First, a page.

But with the team still in what looks like a multiyear transition period, here are subjects to watch as camp begins Thursday at Salt River Fields at Talking Stick in Scottsdale, Ariz.
1. Are they (close to) ready?
Three of the Rockies' four prospects on the MLB Pipeline Top 100 list will be in Major League camp. None of them -- No. 28 Adael Amador, a switch-hitting shortstop; No. 72 Yanquiel Fernandez, a left-handed-hitting corner outfielder; and No. 81 Jordan Beck, a right-handed-hitting corner outfielder -- have taken as much as a swing in Triple-A. Neither have four more of the Top 10 Prospects in the organizational rankings who are in camp -- No. 5 Zac Veen, a lefty-hitting outfielder; No. 6 Sterlin Thompson, a lefty-hitting infielder/outfielder; No. 8 Benny Montgomery, a righty-hitting center fielder; and No. 10 Warming Bernabel, a righty-hitting third baseman.
Four games at Albuquerque by switch-hitting catcher and No. 9 prospect Drew Romo represent the sum total of Triple-A games played by the Rockies’ Top 10 Prospects.
Two key left-handed starting pitchers will receive a look. Joe Rock, No. 16, has appeared in one Triple-A game. Carson Palmquist, No. 21, spent last year at High-A Spokane and Double-A Hartford. The next pitch No. 30 prospect Jaden Hill -- a righty being converted to relief -- throws in Double-A will be his first.
But as manager Bud Black says annually, anyone in Major League camp is on the radar.
It’s doubtful any of them will break with the big club. But as the Rockies showed with Doyle, infielder/outfielder Hunter Goodman and multiple relief pitchers, they are willing to break in new players. Last year, they were loaded with vets at the start of the year -- Pierce Johnson, Brad Hand, C.J. Cron, Randal Grichuk, Mike Moustakas. But when the younger players were deemed ready to either debut or take a bigger bite of playing time, Colorado dealt all the vets.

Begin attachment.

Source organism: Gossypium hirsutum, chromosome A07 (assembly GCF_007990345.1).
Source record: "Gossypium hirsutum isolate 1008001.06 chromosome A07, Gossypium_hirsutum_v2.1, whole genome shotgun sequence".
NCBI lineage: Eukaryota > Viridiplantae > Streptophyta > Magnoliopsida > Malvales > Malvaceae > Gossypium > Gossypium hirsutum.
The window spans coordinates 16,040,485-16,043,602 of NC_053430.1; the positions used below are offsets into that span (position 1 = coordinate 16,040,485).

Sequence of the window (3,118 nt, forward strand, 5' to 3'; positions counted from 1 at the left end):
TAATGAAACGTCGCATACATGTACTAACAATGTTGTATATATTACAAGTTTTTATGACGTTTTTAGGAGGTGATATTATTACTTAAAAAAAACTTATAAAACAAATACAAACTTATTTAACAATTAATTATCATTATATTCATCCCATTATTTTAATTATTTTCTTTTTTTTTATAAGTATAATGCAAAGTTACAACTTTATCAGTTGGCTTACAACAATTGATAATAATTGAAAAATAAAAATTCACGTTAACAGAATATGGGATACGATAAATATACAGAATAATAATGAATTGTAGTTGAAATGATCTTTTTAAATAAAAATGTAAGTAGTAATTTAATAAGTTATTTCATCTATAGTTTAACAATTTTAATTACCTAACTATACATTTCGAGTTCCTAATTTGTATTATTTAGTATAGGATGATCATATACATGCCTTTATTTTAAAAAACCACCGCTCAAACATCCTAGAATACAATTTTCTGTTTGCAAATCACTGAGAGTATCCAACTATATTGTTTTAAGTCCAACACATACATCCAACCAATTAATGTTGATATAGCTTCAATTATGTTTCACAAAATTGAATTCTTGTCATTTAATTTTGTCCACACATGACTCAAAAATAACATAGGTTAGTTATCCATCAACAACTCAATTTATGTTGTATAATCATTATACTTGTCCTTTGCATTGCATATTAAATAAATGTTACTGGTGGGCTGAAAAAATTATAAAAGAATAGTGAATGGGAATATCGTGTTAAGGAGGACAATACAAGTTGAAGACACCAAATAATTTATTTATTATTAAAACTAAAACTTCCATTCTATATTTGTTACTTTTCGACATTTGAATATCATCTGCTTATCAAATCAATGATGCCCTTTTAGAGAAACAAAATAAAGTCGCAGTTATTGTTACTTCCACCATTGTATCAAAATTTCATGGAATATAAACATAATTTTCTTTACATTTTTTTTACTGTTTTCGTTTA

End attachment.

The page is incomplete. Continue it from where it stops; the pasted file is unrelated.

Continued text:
So in the likely event that you see them optioned or moved to Minor League camp, the key is to examine the areas to improve to give themselves a chance against Major League competition. In the cases of Jones and Doyle, their swings were deemed not quick enough for the Major League fastball. Each went to Albuquerque and emerged not finished products, but competitive players.
In the immediate, however, two Rockies Top 30 Prospects saw Major League time last year and can either prove they are ready or learn what it takes. Goodman, No. 12, made 23 appearances after slugging 70 Minor League homers the past two years. Righty reliever Victor Vodnik, No. 25, came in a trade with the Braves, rose from Double-A to the Majors and showed a power pitch mix in six Major League games.